Treatment Quality Assessment

Just as with any mental health treatment, it is critically important to ensure that brief treatments and SSIs are monitored for quality—including their adherence to evidence-based models and practices. Without ensuring high-quality treatment content, diversifying the structure of available interventions will fail to reduce mental illness on a large scale. Brief, digital and self-help interventions are relatively straightforward to monitor for quality, as they are often standardized by design; quality assessment of therapist-delivered brief interventions must be supported via continued promotion of measurement-based approaches to treatment across disciplines (see Bickman 1996; Garland et al. 2010, for further discussion on this topic).

In sum, we do not endorse abandoning weekly therapy; rather we submit that it cannot ethically remain the “norm” or the sole format for the delivery of evidence-based treatments. Evidence supports the use of brief, intensive and concentrated treatments; they can be more efficient than longer treatments, more cost-effective, and more accessible (Ollendick et al. 2018a; b). To some extent, psychological treatment provision is already being overhauled by the COVID-19 pandemic, including rapid normalization and expansion of telehealth and digital interventions. This moment presents a prime opportunity for our field to reconsider how psychological services can and should be structured—both regarding session frequency and what a “session” looks like, and deployment of brief, concentrated therapies without sacrificing personalization potential. Doing so could create more accessible, ethical, and effective treatment options for clients.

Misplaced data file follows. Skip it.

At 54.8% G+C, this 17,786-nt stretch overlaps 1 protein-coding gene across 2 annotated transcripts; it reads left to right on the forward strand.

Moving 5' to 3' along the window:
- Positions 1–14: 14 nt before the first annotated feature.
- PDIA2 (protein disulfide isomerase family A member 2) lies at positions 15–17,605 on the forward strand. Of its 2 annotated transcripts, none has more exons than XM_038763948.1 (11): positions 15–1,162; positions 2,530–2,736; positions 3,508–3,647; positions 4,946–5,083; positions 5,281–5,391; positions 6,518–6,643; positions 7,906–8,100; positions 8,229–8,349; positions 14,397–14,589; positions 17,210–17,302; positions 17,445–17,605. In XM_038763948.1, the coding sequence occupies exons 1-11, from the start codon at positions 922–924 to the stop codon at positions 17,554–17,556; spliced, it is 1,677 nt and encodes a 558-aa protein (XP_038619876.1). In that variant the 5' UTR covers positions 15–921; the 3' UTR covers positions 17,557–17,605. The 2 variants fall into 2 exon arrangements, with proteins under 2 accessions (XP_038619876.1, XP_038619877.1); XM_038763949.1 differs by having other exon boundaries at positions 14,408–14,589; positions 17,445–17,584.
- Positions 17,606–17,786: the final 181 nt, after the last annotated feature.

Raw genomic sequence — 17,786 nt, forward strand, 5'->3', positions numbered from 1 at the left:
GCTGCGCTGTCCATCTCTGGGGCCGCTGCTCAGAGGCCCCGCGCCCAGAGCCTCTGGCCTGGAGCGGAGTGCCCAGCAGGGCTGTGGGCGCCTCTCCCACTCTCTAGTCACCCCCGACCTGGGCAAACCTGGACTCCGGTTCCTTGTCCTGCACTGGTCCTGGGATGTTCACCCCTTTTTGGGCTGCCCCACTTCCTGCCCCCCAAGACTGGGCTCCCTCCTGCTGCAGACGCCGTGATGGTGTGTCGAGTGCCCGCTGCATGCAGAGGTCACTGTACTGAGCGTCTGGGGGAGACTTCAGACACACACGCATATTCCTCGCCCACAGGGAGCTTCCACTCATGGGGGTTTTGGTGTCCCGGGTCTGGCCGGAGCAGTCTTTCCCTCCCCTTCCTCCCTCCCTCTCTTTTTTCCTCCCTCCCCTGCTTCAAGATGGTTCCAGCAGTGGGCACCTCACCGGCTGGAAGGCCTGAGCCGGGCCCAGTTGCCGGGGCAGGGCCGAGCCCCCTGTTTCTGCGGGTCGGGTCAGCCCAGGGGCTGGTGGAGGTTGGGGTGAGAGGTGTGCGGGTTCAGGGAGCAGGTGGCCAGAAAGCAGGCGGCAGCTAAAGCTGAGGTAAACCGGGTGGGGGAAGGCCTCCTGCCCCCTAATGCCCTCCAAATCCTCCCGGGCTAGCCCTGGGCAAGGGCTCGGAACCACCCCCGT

1. 1.

    In the present article, we focus our discussion on outpatient mental health services, given the numerous structural and practical differences between inpatient and outpatient mental health treatment options for individuals. As such, our discussion is centered on outpatient psychotherapy options, which collectively represent the majority of mental health services that individuals receive in their lifetimes.


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Correspondence to Jessica L. Schleider.

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Conflict of interest

JLS receives grant and research support from the National Institutes of Health (DP5OD28123), the Klingenstein Third Generation Foundation, the American Psychological Foundation, the National Science Foundation, and Limbix, Inc. MLD receives research funding from the Psi Chi Honor Society. JLS, MLD, and MCM have co-written a forthcoming therapeutic workbook for adolescents, to be published by New Harbinger Publications. JLS is under contract with Oxford University Press to co-edit a book on low-intensity youth mental health interventions. JLS serves on the scientific advisory board for Walden Wise. The authors report no other financial conflicts.

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Schleider, J.L., Dobias, M.L., Mullarkey, M.C. et al. Retiring, Rethinking, and Reconstructing the Norm of Once-Weekly Psychotherapy. Adm Policy Ment Health 48, 4–8 (2021).